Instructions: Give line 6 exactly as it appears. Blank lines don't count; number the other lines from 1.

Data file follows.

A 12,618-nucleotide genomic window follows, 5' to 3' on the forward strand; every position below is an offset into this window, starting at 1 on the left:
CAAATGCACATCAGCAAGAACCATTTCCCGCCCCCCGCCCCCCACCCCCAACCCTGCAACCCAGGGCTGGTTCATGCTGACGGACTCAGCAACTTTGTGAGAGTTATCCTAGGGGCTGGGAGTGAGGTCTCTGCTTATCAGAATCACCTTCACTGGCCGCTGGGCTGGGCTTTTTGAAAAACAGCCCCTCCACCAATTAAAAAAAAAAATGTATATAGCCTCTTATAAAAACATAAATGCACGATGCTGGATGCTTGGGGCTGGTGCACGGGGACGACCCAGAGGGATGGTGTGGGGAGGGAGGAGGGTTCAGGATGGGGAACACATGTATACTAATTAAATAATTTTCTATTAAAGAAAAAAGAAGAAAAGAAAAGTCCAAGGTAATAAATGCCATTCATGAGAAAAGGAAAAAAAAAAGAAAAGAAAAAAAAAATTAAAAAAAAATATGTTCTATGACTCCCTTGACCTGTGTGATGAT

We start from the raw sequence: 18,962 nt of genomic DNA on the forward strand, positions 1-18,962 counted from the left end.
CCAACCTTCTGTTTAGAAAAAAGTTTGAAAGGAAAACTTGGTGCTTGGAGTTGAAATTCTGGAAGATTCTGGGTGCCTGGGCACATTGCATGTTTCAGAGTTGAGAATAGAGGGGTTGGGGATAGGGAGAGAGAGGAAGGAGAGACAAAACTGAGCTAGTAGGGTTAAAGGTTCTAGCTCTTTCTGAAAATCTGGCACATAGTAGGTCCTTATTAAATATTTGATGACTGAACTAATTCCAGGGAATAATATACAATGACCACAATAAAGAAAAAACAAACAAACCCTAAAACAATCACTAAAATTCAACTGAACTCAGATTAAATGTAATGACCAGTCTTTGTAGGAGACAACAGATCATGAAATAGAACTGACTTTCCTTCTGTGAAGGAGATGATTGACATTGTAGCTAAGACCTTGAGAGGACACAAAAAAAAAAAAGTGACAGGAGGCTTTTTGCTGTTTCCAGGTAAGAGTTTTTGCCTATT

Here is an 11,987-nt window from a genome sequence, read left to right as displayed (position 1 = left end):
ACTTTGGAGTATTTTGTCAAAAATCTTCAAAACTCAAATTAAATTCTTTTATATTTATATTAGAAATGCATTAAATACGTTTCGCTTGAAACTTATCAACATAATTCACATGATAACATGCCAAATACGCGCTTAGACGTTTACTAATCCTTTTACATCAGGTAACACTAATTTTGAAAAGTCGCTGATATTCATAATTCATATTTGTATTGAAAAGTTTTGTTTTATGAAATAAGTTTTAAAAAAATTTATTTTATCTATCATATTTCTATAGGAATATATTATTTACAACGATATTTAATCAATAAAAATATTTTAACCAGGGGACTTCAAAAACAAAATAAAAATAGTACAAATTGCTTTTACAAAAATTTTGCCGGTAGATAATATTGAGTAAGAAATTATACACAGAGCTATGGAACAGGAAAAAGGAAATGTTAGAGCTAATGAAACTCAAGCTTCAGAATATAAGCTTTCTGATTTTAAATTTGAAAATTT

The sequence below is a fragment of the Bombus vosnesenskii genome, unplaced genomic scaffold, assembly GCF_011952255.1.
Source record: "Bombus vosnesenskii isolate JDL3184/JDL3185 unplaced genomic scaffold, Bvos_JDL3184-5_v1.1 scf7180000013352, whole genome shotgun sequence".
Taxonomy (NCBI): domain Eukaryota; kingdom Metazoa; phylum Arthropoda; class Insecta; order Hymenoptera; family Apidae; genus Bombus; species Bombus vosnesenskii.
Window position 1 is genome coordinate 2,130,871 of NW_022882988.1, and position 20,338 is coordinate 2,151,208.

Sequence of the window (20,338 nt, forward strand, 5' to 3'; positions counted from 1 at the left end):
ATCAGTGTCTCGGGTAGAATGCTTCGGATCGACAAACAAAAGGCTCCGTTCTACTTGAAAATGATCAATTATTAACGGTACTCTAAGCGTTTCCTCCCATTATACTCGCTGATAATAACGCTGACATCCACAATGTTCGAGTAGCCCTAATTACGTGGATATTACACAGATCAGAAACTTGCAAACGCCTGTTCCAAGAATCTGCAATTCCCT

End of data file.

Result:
ACTTTGGAGTATTTTGTCAAAAATCTTCAAAACTCAAATTAAATTCTTTTATATTTATATTAGAAATGCATTAAATACGTTTCGCTTGAAACTTATCAACATAATTCACATGATAACATGCCAAATACGCGCTTAGACGTTTACTAATCCTTTTACATCAGGTAACACTAATTTTGAAAAGTCGCTGATATTCATAATTCATATTTGTATTGAAAAGTTTTGTTTTATGAAATAAGTTTTAAAAAAATTTATTTTATCTATCATATTTCTATAGGAATATATTATTTACAACGATATTTAATCAATAAAAATATTTTAACCAGGGGACTTCAAAAACAAAATAAAAATAGTACAAATTGCTTTTACAAAAATTTTGCCGGTAGATAATATTGAGTAAGAAATTATACACAGAGCTATGGAACAGGAAAAAGGAAATGTTAGAGCTAATGAAACTCAAGCTTCAGAATATAAGCTTTCTGATTTTAAATTTGAAAATTT